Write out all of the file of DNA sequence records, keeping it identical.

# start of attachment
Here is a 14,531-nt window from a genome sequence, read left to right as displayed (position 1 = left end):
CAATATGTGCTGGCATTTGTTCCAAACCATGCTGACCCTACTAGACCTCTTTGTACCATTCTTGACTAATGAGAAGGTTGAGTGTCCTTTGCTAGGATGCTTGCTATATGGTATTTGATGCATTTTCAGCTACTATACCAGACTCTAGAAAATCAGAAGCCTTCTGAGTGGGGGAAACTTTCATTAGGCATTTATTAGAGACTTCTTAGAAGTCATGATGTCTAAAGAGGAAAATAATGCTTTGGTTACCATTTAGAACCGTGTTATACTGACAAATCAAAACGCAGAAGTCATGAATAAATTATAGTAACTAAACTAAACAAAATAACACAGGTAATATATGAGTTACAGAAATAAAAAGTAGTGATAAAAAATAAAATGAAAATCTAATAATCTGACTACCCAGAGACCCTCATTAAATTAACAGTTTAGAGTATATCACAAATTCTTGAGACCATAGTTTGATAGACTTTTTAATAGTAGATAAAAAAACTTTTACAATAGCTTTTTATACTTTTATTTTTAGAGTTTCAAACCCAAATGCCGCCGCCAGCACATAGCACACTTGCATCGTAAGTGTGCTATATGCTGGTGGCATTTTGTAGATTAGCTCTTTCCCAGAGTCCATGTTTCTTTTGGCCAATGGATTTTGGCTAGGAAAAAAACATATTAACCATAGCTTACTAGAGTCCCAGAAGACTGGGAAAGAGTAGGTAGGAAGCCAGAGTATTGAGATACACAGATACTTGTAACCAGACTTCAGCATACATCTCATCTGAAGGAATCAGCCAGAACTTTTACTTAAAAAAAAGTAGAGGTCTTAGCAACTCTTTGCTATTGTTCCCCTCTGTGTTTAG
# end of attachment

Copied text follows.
Here is a 14,531-nt window from a genome sequence, read left to right as displayed (position 1 = left end):
CAATATGTGCTGGCATTTGTTCCAAACCATGCTGACCCTACTAGACCTCTTTGTACCATTCTTGACTAATGAGAAGGTTGAGTGTCCTTTGCTAGGATGCTTGCTATATGGTATTTGATGCATTTTCAGCTACTATACCAGACTCTAGAAAATCAGAAGCCTTCTGAGTGGGGGAAACTTTCATTAGGCATTTATTAGAGACTTCTTAGAAGTCATGATGTCTAAAGAGGAAAATAATGCTTTGGTTACCATTTAGAACCGTGTTATACTGACAAATCAAAACGCAGAAGTCATGAATAAATTATAGTAACTAAACTAAACAAAATAACACAGGTAATATATGAGTTACAGAAATAAAAAGTAGTGATAAAAAATAAAATGAAAATCTAATAATCTGACTACCCAGAGACCCTCATTAAATTAACAGTTTAGAGTATATCACAAATTCTTGAGACCATAGTTTGATAGACTTTTTAATAGTAGATAAAAAAACTTTTACAATAGCTTTTTATACTTTTATTTTTAGAGTTTCAAACCCAAATGCCGCCGCCAGCACATAGCACACTTGCATCGTAAGTGTGCTATATGCTGGTGGCATTTTGTAGATTAGCTCTTTCCCAGAGTCCATGTTTCTTTTGGCCAATGGATTTTGGCTAGGAAAAAAACATATTAACCATAGCTTACTAGAGTCCCAGAAGACTGGGAAAGAGTAGGTAGGAAGCCAGAGTATTGAGATACACAGATACTTGTAACCAGACTTCAGCATACATCTCATCTGAAGGAATCAGCCAGAACTTTTACTTAAAAAAAAGTAGAGGTCTTAGCAACTCTTTGCTATTGTTCCCCTCTGTGTTTAG